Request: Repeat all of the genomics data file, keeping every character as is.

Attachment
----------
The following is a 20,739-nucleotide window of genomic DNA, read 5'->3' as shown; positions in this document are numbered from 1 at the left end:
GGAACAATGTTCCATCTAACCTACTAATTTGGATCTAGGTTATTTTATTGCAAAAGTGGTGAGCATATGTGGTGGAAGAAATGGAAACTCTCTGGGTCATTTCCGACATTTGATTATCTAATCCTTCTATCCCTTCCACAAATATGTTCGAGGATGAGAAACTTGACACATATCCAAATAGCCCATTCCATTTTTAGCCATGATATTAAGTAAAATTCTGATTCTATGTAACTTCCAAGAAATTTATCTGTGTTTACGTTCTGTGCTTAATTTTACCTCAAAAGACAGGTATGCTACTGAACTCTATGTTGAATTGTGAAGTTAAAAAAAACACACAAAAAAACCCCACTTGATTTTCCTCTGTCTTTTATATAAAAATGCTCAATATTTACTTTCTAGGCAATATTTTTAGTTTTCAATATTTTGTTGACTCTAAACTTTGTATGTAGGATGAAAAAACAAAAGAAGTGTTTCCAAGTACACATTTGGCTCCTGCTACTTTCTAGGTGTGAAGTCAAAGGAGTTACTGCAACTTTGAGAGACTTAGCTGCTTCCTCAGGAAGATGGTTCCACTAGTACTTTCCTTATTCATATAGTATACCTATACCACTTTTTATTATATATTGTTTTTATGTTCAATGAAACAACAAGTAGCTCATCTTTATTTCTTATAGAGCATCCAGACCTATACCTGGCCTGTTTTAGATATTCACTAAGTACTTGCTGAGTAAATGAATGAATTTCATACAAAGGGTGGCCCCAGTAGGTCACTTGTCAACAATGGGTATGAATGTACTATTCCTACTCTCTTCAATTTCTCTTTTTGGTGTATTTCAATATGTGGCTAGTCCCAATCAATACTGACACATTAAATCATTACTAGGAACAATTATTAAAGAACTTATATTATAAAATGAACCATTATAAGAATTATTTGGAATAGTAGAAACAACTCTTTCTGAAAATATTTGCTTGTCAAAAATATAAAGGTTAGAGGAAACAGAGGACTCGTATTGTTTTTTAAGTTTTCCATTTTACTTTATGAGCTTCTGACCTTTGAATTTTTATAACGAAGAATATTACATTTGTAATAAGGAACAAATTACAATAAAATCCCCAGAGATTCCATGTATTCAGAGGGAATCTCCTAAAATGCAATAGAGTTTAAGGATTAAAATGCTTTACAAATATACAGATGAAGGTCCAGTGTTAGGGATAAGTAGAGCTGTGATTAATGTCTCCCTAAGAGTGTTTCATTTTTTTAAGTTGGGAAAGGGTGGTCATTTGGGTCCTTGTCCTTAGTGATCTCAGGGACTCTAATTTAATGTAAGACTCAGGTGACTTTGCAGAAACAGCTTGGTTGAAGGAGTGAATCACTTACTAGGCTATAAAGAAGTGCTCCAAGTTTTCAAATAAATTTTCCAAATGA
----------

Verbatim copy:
The following is a 20,739-nucleotide window of genomic DNA, read 5'->3' as shown; positions in this document are numbered from 1 at the left end:
GGAACAATGTTCCATCTAACCTACTAATTTGGATCTAGGTTATTTTATTGCAAAAGTGGTGAGCATATGTGGTGGAAGAAATGGAAACTCTCTGGGTCATTTCCGACATTTGATTATCTAATCCTTCTATCCCTTCCACAAATATGTTCGAGGATGAGAAACTTGACACATATCCAAATAGCCCATTCCATTTTTAGCCATGATATTAAGTAAAATTCTGATTCTATGTAACTTCCAAGAAATTTATCTGTGTTTACGTTCTGTGCTTAATTTTACCTCAAAAGACAGGTATGCTACTGAACTCTATGTTGAATTGTGAAGTTAAAAAAAACACACAAAAAAACCCCACTTGATTTTCCTCTGTCTTTTATATAAAAATGCTCAATATTTACTTTCTAGGCAATATTTTTAGTTTTCAATATTTTGTTGACTCTAAACTTTGTATGTAGGATGAAAAAACAAAAGAAGTGTTTCCAAGTACACATTTGGCTCCTGCTACTTTCTAGGTGTGAAGTCAAAGGAGTTACTGCAACTTTGAGAGACTTAGCTGCTTCCTCAGGAAGATGGTTCCACTAGTACTTTCCTTATTCATATAGTATACCTATACCACTTTTTATTATATATTGTTTTTATGTTCAATGAAACAACAAGTAGCTCATCTTTATTTCTTATAGAGCATCCAGACCTATACCTGGCCTGTTTTAGATATTCACTAAGTACTTGCTGAGTAAATGAATGAATTTCATACAAAGGGTGGCCCCAGTAGGTCACTTGTCAACAATGGGTATGAATGTACTATTCCTACTCTCTTCAATTTCTCTTTTTGGTGTATTTCAATATGTGGCTAGTCCCAATCAATACTGACACATTAAATCATTACTAGGAACAATTATTAAAGAACTTATATTATAAAATGAACCATTATAAGAATTATTTGGAATAGTAGAAACAACTCTTTCTGAAAATATTTGCTTGTCAAAAATATAAAGGTTAGAGGAAACAGAGGACTCGTATTGTTTTTTAAGTTTTCCATTTTACTTTATGAGCTTCTGACCTTTGAATTTTTATAACGAAGAATATTACATTTGTAATAAGGAACAAATTACAATAAAATCCCCAGAGATTCCATGTATTCAGAGGGAATCTCCTAAAATGCAATAGAGTTTAAGGATTAAAATGCTTTACAAATATACAGATGAAGGTCCAGTGTTAGGGATAAGTAGAGCTGTGATTAATGTCTCCCTAAGAGTGTTTCATTTTTTTAAGTTGGGAAAGGGTGGTCATTTGGGTCCTTGTCCTTAGTGATCTCAGGGACTCTAATTTAATGTAAGACTCAGGTGACTTTGCAGAAACAGCTTGGTTGAAGGAGTGAATCACTTACTAGGCTATAAAGAAGTGCTCCAAGTTTTCAAATAAATTTTCCAAATGA